Mahamastakabhisheka Ritual of the “Great Anointment of the Head”

This is a photo of the Mahamastakabhisheka ritual, “Great Anointment of the head.”. The photo is from 2012 taken by Professor Rajini Rao. The statue is over 1,000 years old. 

 

The ceremony lasts over 6 hours and occurs every 12 years in February. The Jain Puja website explains:

“Priests climbed the special scaffolding and assisted pot-holders in anointing the statue with water, coconut, sugarcane juice, rice flour, herbs, milk, sandal paste, turmeric, precious stones, and 52 varieties of flowers from around the world. Dressed in saffron and white, thousands of devotees gathered at the Chandragiri and Vindyagiri Hills for the grand event. As trumpets marked the beginning of the rare, auspicious ceremony, thousands looked up to witness the anointing.

For six hours, 108 jal kalashas (pots) were poured on Bahubali by devotees from around the world. 1,000 litres of milk, 3,000 litres of water, 250 kilograms of turmeric and sandal were poured on the gigantic statue, which kept changing colour…

The stone sculpture symbolises renunciation, self-control and subjugation of the ego as the first steps towards salvation. The nude form — also referred to as Digambara — of Lord Bahubali, represents complete victory over earthly desire that hampers one’s spiritual ascent towards the divine.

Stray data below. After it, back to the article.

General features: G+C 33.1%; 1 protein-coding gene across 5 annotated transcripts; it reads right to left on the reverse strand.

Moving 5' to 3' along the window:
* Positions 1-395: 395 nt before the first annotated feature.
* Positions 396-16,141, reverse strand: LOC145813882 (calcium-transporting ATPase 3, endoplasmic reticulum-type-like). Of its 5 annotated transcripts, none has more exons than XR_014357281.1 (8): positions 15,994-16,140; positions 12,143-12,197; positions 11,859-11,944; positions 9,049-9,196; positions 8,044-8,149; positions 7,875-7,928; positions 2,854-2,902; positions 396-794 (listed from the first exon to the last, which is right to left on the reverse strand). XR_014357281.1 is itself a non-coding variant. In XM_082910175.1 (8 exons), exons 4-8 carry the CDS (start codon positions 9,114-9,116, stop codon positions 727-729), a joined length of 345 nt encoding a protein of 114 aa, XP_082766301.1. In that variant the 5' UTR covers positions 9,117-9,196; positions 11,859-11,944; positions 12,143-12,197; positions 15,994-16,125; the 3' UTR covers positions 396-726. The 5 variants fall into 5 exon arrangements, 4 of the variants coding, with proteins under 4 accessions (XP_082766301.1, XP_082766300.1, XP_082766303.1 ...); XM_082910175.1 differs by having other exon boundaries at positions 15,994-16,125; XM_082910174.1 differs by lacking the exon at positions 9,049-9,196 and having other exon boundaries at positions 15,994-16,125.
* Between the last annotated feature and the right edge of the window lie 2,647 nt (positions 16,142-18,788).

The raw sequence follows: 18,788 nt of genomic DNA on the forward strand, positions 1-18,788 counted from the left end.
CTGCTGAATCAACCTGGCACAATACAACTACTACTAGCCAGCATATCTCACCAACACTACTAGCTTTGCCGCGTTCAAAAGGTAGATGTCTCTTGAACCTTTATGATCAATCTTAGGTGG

Check out a wonderful BBC slideshow on this Jain festival. It includes a brief overview of their belief system which is about non-violence, respect for life and compassion.

Photo: Rajini Rao

4 thoughts on “Mahamastakabhisheka Ritual of the “Great Anointment of the Head”


  1. It’s such pleasure to mark the diverse cultural heritage of our species. As an aside, the feel of the warm, slightly rough stone under our bare feet as we climbed the steep stairs to the top of the hills where the Mahavira statue stands is an unexpectedly pleasant memory.  Carved on the stones along the hills were scripts from an even older era (~600-1830 CE). 

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  2. The script on the statue is either in Kannada (the language of my state, Karnataka) or in Devnagiri, an old language. The older script was just on the rocks and in various ancient scripts, recounting the history of the ruling dynasties of the time.  

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